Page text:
Rushing Offense
Once again, Arian Foster proved that he may have been the best third-string running back in the SEC. The freshman ran for 132 yards against an unorthodox defensive formation set up by the Tigers. Foster has brought a consistent rushing threat to the offense, putting together a string of three consecutive 100-yard games. Tennessee’s offensive line had a strong push and opened up holes throughout the afternoon.

Passing Offense
The rotation turns again, this time toward Rick Clausen. Just when it looked like the Vols were making a move toward the future by sticking with Ainge, the sophomore slumped throwing two interceptions (although one was called back) in his first four attempts. Clausen led the Vols on the comeback and threw an impressive touchdown to Josh Briscoe.
Rushing Defense
No, Memphis didn’t have DeAngelo Williams, but that doesn’t mean the Vols defense didn’t have a lot to deal with. UM quarterback Maurice Avery scampered around blitzing Tennessee linebackers, and tailback Joseph Doss pounded UT in the trenches. The Tigers ended up with 165 yards rushing, the most an opponent has gained on the Vols since the Georgia game on Oct. 8.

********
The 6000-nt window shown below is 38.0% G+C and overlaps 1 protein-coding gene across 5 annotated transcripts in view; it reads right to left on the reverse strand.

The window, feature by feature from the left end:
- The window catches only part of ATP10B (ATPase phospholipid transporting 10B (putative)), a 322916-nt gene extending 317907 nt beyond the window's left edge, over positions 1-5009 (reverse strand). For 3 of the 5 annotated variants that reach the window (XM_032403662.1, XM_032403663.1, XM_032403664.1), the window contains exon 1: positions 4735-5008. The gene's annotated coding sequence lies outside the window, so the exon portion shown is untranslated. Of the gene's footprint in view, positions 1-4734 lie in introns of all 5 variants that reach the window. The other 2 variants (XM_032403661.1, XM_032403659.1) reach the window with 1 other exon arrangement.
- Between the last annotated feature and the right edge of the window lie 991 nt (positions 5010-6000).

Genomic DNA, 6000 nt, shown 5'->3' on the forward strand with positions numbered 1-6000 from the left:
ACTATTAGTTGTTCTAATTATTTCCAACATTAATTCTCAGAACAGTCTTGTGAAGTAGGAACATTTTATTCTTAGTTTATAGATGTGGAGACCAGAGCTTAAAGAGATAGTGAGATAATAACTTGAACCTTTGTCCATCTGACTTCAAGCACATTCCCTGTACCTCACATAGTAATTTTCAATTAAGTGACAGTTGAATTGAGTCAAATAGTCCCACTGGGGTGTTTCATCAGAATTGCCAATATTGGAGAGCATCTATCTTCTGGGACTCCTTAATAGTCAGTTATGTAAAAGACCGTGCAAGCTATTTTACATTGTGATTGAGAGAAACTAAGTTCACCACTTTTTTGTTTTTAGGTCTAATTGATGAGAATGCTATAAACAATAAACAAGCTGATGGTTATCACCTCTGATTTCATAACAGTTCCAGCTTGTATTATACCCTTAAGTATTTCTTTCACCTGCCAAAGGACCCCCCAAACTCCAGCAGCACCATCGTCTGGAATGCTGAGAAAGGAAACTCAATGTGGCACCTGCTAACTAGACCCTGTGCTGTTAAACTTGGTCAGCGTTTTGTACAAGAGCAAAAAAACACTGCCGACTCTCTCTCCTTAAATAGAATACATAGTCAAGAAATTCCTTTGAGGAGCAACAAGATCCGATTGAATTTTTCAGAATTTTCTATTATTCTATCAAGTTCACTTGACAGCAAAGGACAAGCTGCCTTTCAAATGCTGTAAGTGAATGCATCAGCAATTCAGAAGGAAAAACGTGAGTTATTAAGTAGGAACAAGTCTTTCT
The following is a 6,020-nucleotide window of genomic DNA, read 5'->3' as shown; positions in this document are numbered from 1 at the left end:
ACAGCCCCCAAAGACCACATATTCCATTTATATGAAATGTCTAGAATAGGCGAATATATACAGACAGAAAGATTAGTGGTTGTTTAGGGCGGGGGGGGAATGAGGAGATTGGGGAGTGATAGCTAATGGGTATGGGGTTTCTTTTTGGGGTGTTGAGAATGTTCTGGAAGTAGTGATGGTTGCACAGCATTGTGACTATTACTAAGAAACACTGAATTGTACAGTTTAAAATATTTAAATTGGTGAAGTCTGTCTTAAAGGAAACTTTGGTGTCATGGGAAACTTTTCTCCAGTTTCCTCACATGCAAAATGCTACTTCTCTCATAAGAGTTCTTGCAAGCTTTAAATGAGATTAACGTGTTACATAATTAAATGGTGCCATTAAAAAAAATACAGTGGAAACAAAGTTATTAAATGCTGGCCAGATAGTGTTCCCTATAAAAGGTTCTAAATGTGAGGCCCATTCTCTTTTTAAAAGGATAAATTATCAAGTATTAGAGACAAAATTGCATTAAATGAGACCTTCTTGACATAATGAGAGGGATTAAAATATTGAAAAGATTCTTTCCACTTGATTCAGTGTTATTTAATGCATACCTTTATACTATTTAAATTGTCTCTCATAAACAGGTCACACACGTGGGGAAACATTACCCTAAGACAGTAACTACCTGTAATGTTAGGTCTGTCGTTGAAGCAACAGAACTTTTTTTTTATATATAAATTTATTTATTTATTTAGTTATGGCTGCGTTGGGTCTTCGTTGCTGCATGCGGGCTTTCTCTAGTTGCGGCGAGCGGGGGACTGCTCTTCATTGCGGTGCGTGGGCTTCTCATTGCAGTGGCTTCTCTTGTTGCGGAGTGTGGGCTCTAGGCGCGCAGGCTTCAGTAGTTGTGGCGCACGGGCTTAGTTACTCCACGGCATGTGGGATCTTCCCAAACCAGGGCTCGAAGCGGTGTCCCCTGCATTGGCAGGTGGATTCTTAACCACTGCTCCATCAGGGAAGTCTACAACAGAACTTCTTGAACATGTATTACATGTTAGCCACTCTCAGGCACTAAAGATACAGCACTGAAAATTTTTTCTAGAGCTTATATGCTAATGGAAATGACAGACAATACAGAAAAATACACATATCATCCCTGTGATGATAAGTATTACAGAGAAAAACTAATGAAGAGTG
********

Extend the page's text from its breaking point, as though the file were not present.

Passing Defense
The Vols sent plenty of blitzes at Avery, but he was only sacked twice. If his receivers wouldn’t have dropped several passes, the former wide receiver would have ended up with a lot more than the 128 yards he had. But the Vols’ secondary performed well for the most part, not allowing Memphis to haul in any of their several deep pass attempts.

Special Teams
The much-maligned unit put together a good game against Memphis in both the return game and in the kicking game. Britton Colquitt continued his recent string of strong performances, punting for a 41.5-yard average while pinning the Tigers inside the 20 three times. James Wilhoit connected on both of his field goals as well. Jonathan Hefney added on the turnaround effort with a 36-yard punt return.

The quarterback situation still won’t go away, and it should have been resolved months ago. The UT defense was caught off-guard by Memphis’ offensive plan that revolved around shovel passes and options. The Vols’ talent simply overwhelmed the Tigers down the stretch, and UT still only won by four. The Vols stuck to the running game and finally had over 300 yards, but an impressive win it was not.